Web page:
Jen Nedeau posts today the Top Ten Moments in Feminism of 2008. Many good things, but I’m especially fond of her #4, which notes that unmarried women went for Obama by a staggering 70-29 margin, in some states tipping the election to the Democrat.
Of course, I like me my top ten lists too, and Jen invited others to join the fun. Here are my “Top Ten Moments in Feminism of 2008″. I could have included several things from Jen’s excellent list, but in the interest of breadth of responses, here goes.
1. Electoral gains for women across the country, including the New Hampshire senate, where for the first time in American history, a state legislature now has a majority of women.
2. The Church of England, the mother church of the Anglican Communion, endorsed the idea of women bishops for the first time this summer.
3. FIFA held the first-ever U-17 Women’s World Cup in New Zealand; North Korea brought home the coveted trophy. At last in 2008, women and men now have complete age-group championship parity through the international FIFA structure.
4. Linda Sanchez, Democrat of Orange County, California, becomes the first “unwed mother” to serve in Congress. (The baby won’t be born until 2009, but the 39 year-old Sanchez won re-election after her “out-of-wedlock” pregnancy became public knowledge.)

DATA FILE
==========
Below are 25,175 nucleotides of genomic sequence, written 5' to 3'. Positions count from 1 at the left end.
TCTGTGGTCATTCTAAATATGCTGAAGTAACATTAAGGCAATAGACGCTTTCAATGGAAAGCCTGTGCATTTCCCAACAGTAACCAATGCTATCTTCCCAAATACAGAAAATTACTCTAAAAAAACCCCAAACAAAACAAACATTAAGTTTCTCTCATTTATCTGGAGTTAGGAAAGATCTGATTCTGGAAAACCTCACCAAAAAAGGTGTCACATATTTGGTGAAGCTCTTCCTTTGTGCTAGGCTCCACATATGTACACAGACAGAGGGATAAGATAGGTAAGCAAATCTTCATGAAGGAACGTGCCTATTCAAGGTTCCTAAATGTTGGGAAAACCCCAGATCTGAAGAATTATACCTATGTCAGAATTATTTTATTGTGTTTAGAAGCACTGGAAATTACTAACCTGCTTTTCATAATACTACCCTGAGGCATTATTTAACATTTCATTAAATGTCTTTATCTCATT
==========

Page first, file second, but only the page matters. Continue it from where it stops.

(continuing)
5. For all you crazy Anabaptists out there, 2008 saw the first woman ordained as pastor in the Lancaster Mennonite Conference, perhaps the most important regional conference in the Mennonite Church USA (of which I was once a member).
6. The reviews on Babeland’s new “Sasi” vibrator suggest that, well, something very special has arrived in the world of what used to be called “marital aids.” No one needs to hear this old boy’s opinion, but my “better-informed sources” tell me marvelous things.
7. Danica Patrick won her first Indy Car race, becoming the first woman to win on that prestigious motor racing tour.
8. The two biggest cooking shows on American television, “Top Chef” and “Hell’s Kitchen”, each had female winners for the first time.
9. In both Rwanda and Spain, women moved into the majority of cabinet positions in government — the first time women had held the majority of cabinet positions in any democracy.
10. Rachel Maddow (whom I adore) becomes the first openly lesbian host of a prime-time television news program.
Feel free to do your own top tens!